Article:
Happy Wednesday! Continuing until September 19th (culminating with a list of winners), I have the privilege of sharing mini interviews with nearly all of the 2020 ACFW Carol Award Finalists! Today I’m starting with Cathy Gohlke and her Carol Award finalist book The Medallion! You can check out a list of all the finalists HERE.
FYI – There will be 2-3 posts per day, and a series-long giveaway, so make sure you catch them all!
Three-time Christy and two-time Carol and INSPY Award–winning and bestselling author Cathy Gohlke writes novels steeped with inspirational lessons, speaking of world and life events through the lens of history. She champions the battle against oppression, celebrating the freedom found only in Christ. Cathy has worked as a school librarian, drama director, and director of children’s and education ministries. When not traveling to historic sites for research, she and her husband, Dan, divide their time between northern Virginia and the Jersey Shore, enjoying time with their grown children and grandchildren. Visit her website at www.cathygohlke.com
GENRE: Inspirational Historical Fiction
PUBLISHER: Tyndale House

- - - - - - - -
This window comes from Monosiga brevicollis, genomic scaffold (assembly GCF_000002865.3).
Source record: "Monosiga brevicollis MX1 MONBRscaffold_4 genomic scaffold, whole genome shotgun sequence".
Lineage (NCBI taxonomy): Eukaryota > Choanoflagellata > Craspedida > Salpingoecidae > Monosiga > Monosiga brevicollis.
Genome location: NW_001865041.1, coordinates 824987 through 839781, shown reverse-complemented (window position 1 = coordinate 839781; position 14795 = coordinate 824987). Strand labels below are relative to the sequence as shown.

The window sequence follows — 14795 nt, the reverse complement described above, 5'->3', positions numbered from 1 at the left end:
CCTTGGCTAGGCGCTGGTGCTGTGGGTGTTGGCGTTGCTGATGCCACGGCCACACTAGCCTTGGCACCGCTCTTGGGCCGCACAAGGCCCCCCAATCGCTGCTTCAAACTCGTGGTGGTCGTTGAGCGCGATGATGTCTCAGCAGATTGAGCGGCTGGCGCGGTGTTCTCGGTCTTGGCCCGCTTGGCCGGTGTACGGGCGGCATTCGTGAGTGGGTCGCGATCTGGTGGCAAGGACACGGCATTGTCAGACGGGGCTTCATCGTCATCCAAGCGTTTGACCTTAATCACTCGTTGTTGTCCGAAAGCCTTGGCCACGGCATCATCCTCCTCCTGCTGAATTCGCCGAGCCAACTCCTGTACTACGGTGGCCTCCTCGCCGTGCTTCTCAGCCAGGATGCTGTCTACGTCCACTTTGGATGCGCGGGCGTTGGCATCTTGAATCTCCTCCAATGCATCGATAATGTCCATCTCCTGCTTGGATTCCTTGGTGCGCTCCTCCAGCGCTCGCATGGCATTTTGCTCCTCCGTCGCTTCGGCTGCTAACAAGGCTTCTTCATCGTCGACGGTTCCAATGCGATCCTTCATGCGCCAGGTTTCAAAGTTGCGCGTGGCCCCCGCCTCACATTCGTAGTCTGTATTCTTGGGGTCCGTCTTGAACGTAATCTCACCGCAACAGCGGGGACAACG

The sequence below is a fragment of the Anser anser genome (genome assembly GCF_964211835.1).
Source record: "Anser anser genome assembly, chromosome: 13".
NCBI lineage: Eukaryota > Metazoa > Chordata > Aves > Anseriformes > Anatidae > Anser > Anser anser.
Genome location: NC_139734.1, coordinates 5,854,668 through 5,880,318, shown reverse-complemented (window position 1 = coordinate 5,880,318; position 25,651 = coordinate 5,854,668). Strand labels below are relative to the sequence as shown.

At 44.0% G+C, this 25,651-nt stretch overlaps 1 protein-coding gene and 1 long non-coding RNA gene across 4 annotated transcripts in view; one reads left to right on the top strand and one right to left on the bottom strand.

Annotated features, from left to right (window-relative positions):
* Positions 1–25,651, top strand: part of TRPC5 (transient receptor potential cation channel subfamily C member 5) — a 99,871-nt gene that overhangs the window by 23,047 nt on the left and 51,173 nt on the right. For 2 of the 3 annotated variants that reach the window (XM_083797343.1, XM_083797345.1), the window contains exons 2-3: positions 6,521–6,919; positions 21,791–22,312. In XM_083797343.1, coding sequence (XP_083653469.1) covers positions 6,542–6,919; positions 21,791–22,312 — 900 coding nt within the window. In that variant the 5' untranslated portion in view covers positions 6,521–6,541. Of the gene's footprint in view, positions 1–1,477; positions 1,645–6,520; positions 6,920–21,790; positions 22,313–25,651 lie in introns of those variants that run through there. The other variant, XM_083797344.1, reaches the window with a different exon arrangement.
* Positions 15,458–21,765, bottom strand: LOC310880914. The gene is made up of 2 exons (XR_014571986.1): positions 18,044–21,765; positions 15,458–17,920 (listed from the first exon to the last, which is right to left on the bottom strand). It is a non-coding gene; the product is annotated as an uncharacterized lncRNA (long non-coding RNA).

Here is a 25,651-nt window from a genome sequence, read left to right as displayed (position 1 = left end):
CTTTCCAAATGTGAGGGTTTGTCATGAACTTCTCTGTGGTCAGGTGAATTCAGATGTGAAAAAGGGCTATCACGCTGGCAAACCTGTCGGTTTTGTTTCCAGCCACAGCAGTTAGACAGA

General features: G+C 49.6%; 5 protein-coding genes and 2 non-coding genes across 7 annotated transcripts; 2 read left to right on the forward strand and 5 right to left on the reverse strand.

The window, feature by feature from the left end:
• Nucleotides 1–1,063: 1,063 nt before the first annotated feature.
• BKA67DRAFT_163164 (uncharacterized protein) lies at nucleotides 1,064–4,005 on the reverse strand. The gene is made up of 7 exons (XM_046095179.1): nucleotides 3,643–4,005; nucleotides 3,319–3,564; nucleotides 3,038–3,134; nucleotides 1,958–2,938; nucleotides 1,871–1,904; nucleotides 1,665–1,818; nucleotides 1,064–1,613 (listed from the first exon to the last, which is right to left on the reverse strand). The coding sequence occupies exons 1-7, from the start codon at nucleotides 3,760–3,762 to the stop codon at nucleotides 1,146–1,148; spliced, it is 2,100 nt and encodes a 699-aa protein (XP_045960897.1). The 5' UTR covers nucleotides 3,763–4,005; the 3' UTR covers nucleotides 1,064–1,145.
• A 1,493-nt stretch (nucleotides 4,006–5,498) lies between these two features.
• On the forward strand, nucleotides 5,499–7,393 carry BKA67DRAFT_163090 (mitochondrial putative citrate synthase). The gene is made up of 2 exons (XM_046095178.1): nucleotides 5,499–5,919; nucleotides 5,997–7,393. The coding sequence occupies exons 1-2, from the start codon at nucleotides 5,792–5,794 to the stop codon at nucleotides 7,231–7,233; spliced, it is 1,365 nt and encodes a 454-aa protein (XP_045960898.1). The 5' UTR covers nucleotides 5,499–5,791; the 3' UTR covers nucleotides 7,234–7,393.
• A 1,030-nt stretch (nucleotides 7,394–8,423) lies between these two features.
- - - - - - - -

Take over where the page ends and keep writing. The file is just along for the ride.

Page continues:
RELEASE DATE: June 4, 2019
For fans of bestselling World War II fiction like Sarah’s Key and The Nightingale comes an illuminating tale of courage, sacrifice, and survival, about two couples whose lives are ravaged by Hitler’s mad war yet eventually redeemed through the fate of one little girl.
Seemingly overnight, the German blitzkrieg of Warsaw in 1939 turns its streets to a war zone and shatters the life of each citizen—Polish, Jewish, or otherwise. Sophie Kumiega, a British bride working in the city’s library, awaits news of her husband, Janek, recently deployed with the Polish Air Force. Though Sophie is determined that she and the baby in her womb will stay safe, the days ahead will draw her into the plight of those around her, compelling her to help, whatever the danger.